During the evening we got talking to and older couple on holiday from Australia called Ron and Sandra. They had emigrated over 20 years ago from the UK and remind me very clearly of Pam-ERLA and Mick from Gavin and Stacey. We chatted to them quite a few times during our short stay (especially over happy hour) as well as another Australian couple and it’s been good chatting to those who have just been holidaying; it reminds us how lucky we are to be travelling around the world as some of the people we are meeting barely have left their own country but for a few weeks here and there to Fiji or Bali for a holiday. Ron and Sandra were fantastic fun and showed that emigration can really turn out for the best for some people having been in Australia for 23 years and considering themselves Aussies (although the accents beg to differ); it made us once again think about it but the pull of family over weather and profit is probably too much.

Over the course of the 3 full days we drank lots of cocktails and lots of wine. It didn’t rain at all even though the weather forecast gave us 80% chance every day. The Christmas thing raised it’s head again as the Hotel played out a string of tunes over their jukebox while we sat around the pool scorching in the sunshine. It didn’t have quite the same effect as on the plane. It just seemed silly playing Christmas tunes in the middle of summer – it can’t really be the start of December.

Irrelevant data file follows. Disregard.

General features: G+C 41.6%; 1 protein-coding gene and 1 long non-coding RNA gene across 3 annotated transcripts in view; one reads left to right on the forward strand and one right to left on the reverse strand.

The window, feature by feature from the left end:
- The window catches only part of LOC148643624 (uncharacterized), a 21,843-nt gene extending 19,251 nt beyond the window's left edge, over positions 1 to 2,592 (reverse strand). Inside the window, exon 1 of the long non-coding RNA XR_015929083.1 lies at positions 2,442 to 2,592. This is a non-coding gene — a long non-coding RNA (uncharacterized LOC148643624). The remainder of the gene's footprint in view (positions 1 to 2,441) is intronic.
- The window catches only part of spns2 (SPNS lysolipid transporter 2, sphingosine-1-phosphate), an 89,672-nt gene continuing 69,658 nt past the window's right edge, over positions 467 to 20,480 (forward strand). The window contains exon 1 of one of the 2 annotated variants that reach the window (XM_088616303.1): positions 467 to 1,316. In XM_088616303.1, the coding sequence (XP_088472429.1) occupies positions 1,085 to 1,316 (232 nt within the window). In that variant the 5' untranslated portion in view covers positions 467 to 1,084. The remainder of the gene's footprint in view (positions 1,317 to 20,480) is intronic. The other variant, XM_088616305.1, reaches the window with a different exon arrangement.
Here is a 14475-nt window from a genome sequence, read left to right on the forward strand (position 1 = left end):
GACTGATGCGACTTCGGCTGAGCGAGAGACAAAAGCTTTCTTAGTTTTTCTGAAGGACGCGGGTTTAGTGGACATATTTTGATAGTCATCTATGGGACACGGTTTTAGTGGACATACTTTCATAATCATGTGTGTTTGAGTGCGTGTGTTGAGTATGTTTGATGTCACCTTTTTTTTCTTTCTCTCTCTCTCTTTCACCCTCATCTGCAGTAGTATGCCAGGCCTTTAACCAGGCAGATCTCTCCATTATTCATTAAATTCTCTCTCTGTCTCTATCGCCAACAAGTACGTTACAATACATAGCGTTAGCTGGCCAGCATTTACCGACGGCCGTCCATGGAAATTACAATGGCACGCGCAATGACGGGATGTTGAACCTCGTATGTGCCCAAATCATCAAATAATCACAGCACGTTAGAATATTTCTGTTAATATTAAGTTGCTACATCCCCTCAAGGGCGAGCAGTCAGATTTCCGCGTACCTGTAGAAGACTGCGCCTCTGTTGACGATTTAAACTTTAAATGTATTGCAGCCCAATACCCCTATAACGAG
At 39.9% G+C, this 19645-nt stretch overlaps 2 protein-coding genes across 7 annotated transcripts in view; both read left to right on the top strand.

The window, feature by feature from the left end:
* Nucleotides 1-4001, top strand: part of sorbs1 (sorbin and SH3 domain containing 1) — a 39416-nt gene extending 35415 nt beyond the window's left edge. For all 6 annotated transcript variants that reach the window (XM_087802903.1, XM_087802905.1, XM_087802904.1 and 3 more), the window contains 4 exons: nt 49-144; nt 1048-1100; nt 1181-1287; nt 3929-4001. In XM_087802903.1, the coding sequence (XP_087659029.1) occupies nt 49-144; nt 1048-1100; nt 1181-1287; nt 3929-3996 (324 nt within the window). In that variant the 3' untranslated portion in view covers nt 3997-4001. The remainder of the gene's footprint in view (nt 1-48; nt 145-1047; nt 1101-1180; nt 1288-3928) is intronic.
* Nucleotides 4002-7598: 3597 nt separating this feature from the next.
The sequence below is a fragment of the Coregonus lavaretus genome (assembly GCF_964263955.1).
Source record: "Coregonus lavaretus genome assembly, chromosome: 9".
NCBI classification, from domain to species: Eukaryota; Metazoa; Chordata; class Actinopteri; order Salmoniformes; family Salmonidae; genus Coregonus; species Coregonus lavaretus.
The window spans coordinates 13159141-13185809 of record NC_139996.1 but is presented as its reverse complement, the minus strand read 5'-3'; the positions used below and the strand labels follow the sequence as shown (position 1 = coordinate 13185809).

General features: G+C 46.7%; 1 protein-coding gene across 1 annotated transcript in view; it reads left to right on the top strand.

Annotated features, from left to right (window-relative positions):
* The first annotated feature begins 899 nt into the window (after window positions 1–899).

On our last night of the 4 we were sung to with a Fijian farewell song by all the staff. It was beautifully sung but me and Kate struggled to make out who was singing the high parts because all the men were huge. We shake hands with all the staff who were wonderful during our stay and say our goodbyes regretting not staying but a little longer.

I’ve read about a third of the last Lord of the Rings Books after finally finishing the Two Towers and Kate has done about 20 Sudoku. She now has a scarily dark brown tan “due to her lovely olive complexion” (pointed out by Sandra) and I have an off red colour due to my ginger nut complexion.

It’s strange to be moving on across Fiji and not moving out of the country – after 4 nights of chilling out I think we’re ready to go again, and to get back in the mix of touristing. LA awaits but not yet.

It’s funny how taking a few days 'break’ can make you feel more tired. After going across the Tongariro or climbing the glacier I felt knackered but with some sense of fulfillment. I felt a little charged if anything. From sitting on our backsides for a few days I feel both shattered from lethargy and at the same time very much getting a little jumpy and in need of something to get us up and out again – but I suppose that was the point; Sunning yourself and drinking cocktails is clearly quite a tiring exercise but it also leaves you keen to get back into existence and to get busy.